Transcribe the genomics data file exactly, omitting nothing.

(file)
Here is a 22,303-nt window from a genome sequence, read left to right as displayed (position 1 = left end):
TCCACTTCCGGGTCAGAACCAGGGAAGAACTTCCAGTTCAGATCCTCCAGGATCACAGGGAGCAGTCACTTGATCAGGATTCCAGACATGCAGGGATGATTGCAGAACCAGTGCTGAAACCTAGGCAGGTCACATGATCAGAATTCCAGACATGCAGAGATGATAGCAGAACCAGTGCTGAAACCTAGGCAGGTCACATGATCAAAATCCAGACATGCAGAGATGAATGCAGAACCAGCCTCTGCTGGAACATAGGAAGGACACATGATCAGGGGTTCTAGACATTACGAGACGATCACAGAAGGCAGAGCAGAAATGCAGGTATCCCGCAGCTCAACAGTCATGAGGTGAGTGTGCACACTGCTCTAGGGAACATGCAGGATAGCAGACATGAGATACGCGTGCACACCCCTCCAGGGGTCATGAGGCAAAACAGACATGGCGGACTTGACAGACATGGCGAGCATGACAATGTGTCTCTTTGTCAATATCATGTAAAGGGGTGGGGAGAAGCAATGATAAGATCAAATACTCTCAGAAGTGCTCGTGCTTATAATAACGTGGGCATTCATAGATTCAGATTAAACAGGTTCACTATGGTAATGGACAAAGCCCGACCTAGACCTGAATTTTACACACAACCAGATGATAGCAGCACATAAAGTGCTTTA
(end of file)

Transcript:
Here is a 22,303-nt window from a genome sequence, read left to right as displayed (position 1 = left end):
TCCACTTCCGGGTCAGAACCAGGGAAGAACTTCCAGTTCAGATCCTCCAGGATCACAGGGAGCAGTCACTTGATCAGGATTCCAGACATGCAGGGATGATTGCAGAACCAGTGCTGAAACCTAGGCAGGTCACATGATCAGAATTCCAGACATGCAGAGATGATAGCAGAACCAGTGCTGAAACCTAGGCAGGTCACATGATCAAAATCCAGACATGCAGAGATGAATGCAGAACCAGCCTCTGCTGGAACATAGGAAGGACACATGATCAGGGGTTCTAGACATTACGAGACGATCACAGAAGGCAGAGCAGAAATGCAGGTATCCCGCAGCTCAACAGTCATGAGGTGAGTGTGCACACTGCTCTAGGGAACATGCAGGATAGCAGACATGAGATACGCGTGCACACCCCTCCAGGGGTCATGAGGCAAAACAGACATGGCGGACTTGACAGACATGGCGAGCATGACAATGTGTCTCTTTGTCAATATCATGTAAAGGGGTGGGGAGAAGCAATGATAAGATCAAATACTCTCAGAAGTGCTCGTGCTTATAATAACGTGGGCATTCATAGATTCAGATTAAACAGGTTCACTATGGTAATGGACAAAGCCCGACCTAGACCTGAATTTTACACACAACCAGATGATAGCAGCACATAAAGTGCTTTA